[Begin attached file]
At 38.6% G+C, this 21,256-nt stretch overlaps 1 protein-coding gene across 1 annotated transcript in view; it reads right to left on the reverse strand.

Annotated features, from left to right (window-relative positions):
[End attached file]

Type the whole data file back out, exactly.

At 38.6% G+C, this 21,256-nt stretch overlaps 1 protein-coding gene across 1 annotated transcript in view; it reads right to left on the reverse strand.

Annotated features, from left to right (window-relative positions):